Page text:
Recent rise in older age groups contracting Covid-19, data shows
CSO says people aged over 65 accounted for 10% of cases last week up from 5% in August
To date almost two thirds (64 per cent) of all related deaths are in the 80 plus age group, the vast majority of whom have had underlying health conditions. Photograph: iStock
The percentage of people in older age categories contracting Covid-19 has continued to rise in recent weeks, according to latest data from the Central Statistics Office (CSO).
Those aged 65 and over accounted for 10 per cent of cases in the week ending on December 11th. That rate is up from less than 5 per cent in mid-August.
However, the median age of new confirmed cases remains relatively low, at 33 years.
The CSO’s eighteenth information bulletin on contraction and deaths since the end of February holds some stark information for older people.
Drawing information from the Computerised Infectious Disease Reporting (CIDR) system operated by the Health Protection Surveillance Centre, and other HSE data, the latest bulletin focuses largely on the week up to December 11th but gives broader statistical context.
It shows that to date almost two thirds (64 per cent) of all related deaths are in the 80 plus age group, the vast majority of whom have had underlying health conditions.
The average mortality rate in November was 12 people per 1,000 confirmed cases, down from a peak of 74 in April, “but higher than in recent months due to the rise in cases among older groups”.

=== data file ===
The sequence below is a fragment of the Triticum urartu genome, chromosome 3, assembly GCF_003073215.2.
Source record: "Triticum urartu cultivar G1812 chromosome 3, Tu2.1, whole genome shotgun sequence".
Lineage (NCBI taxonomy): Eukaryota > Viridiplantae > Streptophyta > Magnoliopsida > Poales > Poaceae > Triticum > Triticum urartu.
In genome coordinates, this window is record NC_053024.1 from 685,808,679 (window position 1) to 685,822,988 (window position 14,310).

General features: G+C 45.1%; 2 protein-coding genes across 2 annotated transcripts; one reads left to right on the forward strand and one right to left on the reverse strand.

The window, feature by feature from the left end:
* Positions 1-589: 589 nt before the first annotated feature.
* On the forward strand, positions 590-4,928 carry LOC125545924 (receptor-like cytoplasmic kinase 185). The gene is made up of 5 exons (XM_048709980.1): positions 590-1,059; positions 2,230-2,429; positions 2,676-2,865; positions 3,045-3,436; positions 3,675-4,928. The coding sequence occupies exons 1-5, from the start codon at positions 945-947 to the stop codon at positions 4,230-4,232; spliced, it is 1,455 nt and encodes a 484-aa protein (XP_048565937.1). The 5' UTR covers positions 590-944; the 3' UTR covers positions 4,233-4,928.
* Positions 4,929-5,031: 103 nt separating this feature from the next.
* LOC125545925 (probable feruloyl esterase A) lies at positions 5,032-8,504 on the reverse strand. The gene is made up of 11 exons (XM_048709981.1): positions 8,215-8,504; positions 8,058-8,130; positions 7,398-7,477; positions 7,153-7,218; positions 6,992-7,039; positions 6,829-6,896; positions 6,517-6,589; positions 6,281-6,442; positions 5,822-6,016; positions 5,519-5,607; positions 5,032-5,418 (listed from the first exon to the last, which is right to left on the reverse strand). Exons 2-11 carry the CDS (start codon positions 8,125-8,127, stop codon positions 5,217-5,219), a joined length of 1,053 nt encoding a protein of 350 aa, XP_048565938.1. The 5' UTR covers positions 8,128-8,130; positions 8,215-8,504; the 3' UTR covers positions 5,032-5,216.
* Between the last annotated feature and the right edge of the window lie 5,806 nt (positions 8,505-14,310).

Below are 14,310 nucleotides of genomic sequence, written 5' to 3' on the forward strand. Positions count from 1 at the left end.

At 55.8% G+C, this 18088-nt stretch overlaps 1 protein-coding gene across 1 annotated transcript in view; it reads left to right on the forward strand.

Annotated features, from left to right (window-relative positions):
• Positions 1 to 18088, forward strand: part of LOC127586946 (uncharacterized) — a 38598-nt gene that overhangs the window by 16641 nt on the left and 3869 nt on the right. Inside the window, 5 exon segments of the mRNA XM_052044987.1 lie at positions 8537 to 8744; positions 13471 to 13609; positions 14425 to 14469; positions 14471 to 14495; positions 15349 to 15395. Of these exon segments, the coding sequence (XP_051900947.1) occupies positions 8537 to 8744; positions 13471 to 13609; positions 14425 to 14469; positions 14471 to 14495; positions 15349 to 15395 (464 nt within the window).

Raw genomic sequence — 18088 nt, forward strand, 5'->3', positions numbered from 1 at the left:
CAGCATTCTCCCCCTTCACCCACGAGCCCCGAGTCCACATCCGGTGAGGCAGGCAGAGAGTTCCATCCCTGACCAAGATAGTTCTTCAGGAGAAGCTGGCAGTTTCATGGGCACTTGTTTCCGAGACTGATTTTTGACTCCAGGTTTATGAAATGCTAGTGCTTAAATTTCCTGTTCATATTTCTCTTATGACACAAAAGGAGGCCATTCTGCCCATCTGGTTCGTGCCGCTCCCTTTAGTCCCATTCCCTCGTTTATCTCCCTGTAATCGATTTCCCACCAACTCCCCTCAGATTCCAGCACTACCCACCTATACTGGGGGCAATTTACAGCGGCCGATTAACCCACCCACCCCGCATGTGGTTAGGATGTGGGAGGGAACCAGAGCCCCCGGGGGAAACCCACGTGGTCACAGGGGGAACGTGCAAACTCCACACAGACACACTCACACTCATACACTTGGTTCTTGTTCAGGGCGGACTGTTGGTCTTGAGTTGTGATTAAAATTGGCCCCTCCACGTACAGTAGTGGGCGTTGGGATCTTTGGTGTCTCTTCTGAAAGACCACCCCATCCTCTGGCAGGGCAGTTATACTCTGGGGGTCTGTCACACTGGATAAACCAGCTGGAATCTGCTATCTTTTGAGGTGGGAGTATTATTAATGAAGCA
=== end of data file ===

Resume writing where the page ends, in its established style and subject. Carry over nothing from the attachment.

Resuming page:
The average hospitalisation rate in November was 64 people per 1,000 confirmed cases, down from a peak of 192 in March, but again higher in recent times due to increases in the older population.
“As cases in older groups have increased in recent weeks, the hospitalisation rate rose to 64 in November,” the bulletin says.
Overall, there were 1,694 Covid cases in the week to December 11th, a decrease of 243 cases from the previous week. Donegal was the county with the second highest number of new cases at 156.
More than 20 people have died in each of the last nine weeks.
While Dublin has been the worst hit in terms of fatalities, infection rates have continued to fall in the capital which, for the sixth week in a row, recorded less than 1,000 weekly cases.
More than half of all confirmed cases were linked to an outbreak (two or more cases in the same location and time) - through November and December, outbreaks in hospitals accounted for 14 per cent of cases and 9 per cent in nursing homes. That is compared to 2 and 5 per cent respectively in September and October.
The average number of contacts per positive case per week was three in the given week, down from four in early October.
There were 64,061 referrals for community testing, with decreases particularly noted among the 45 - 64 age groups.
The average number of contacts per positive case per week was three, down from four in early October.